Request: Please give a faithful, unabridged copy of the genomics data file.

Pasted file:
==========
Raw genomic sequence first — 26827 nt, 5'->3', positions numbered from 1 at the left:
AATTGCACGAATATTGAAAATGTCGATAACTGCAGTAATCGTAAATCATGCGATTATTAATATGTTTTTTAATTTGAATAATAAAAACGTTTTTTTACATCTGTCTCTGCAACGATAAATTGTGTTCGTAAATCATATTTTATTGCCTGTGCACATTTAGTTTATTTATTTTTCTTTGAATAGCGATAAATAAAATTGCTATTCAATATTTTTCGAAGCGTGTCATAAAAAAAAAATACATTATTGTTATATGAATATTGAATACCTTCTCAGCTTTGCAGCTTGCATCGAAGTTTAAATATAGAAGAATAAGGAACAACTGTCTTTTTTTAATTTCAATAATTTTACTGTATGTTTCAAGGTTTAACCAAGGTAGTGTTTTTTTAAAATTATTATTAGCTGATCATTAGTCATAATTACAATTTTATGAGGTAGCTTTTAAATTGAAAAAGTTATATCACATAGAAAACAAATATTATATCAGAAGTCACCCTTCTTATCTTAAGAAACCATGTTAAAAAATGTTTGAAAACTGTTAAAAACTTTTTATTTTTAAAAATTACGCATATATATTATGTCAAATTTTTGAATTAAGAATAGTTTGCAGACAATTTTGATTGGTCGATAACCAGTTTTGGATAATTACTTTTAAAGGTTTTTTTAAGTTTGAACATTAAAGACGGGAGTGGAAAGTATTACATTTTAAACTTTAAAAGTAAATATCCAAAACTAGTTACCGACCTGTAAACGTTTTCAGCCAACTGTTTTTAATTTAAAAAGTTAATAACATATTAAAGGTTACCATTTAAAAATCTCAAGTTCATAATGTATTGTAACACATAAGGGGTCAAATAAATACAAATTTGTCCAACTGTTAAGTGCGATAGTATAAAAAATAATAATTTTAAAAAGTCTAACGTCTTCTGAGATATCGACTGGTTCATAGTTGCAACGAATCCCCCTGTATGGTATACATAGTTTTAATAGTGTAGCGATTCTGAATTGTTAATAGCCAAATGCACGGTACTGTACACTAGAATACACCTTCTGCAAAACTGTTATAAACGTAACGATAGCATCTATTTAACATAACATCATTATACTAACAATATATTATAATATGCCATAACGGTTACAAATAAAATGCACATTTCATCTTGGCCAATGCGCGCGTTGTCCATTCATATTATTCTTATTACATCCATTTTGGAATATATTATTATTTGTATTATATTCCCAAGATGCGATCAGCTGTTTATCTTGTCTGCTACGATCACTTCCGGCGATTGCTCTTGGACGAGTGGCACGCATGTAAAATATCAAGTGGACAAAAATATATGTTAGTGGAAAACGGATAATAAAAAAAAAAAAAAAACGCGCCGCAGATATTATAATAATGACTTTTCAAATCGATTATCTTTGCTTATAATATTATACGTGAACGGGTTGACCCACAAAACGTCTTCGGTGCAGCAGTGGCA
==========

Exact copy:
Raw genomic sequence first — 26827 nt, 5'->3', positions numbered from 1 at the left:
AATTGCACGAATATTGAAAATGTCGATAACTGCAGTAATCGTAAATCATGCGATTATTAATATGTTTTTTAATTTGAATAATAAAAACGTTTTTTTACATCTGTCTCTGCAACGATAAATTGTGTTCGTAAATCATATTTTATTGCCTGTGCACATTTAGTTTATTTATTTTTCTTTGAATAGCGATAAATAAAATTGCTATTCAATATTTTTCGAAGCGTGTCATAAAAAAAAAATACATTATTGTTATATGAATATTGAATACCTTCTCAGCTTTGCAGCTTGCATCGAAGTTTAAATATAGAAGAATAAGGAACAACTGTCTTTTTTTAATTTCAATAATTTTACTGTATGTTTCAAGGTTTAACCAAGGTAGTGTTTTTTTAAAATTATTATTAGCTGATCATTAGTCATAATTACAATTTTATGAGGTAGCTTTTAAATTGAAAAAGTTATATCACATAGAAAACAAATATTATATCAGAAGTCACCCTTCTTATCTTAAGAAACCATGTTAAAAAATGTTTGAAAACTGTTAAAAACTTTTTATTTTTAAAAATTACGCATATATATTATGTCAAATTTTTGAATTAAGAATAGTTTGCAGACAATTTTGATTGGTCGATAACCAGTTTTGGATAATTACTTTTAAAGGTTTTTTTAAGTTTGAACATTAAAGACGGGAGTGGAAAGTATTACATTTTAAACTTTAAAAGTAAATATCCAAAACTAGTTACCGACCTGTAAACGTTTTCAGCCAACTGTTTTTAATTTAAAAAGTTAATAACATATTAAAGGTTACCATTTAAAAATCTCAAGTTCATAATGTATTGTAACACATAAGGGGTCAAATAAATACAAATTTGTCCAACTGTTAAGTGCGATAGTATAAAAAATAATAATTTTAAAAAGTCTAACGTCTTCTGAGATATCGACTGGTTCATAGTTGCAACGAATCCCCCTGTATGGTATACATAGTTTTAATAGTGTAGCGATTCTGAATTGTTAATAGCCAAATGCACGGTACTGTACACTAGAATACACCTTCTGCAAAACTGTTATAAACGTAACGATAGCATCTATTTAACATAACATCATTATACTAACAATATATTATAATATGCCATAACGGTTACAAATAAAATGCACATTTCATCTTGGCCAATGCGCGCGTTGTCCATTCATATTATTCTTATTACATCCATTTTGGAATATATTATTATTTGTATTATATTCCCAAGATGCGATCAGCTGTTTATCTTGTCTGCTACGATCACTTCCGGCGATTGCTCTTGGACGAGTGGCACGCATGTAAAATATCAAGTGGACAAAAATATATGTTAGTGGAAAACGGATAATAAAAAAAAAAAAAAAACGCGCCGCAGATATTATAATAATGACTTTTCAAATCGATTATCTTTGCTTATAATATTATACGTGAACGGGTTGACCCACAAAACGTCTTCGGTGCAGCAGTGGCA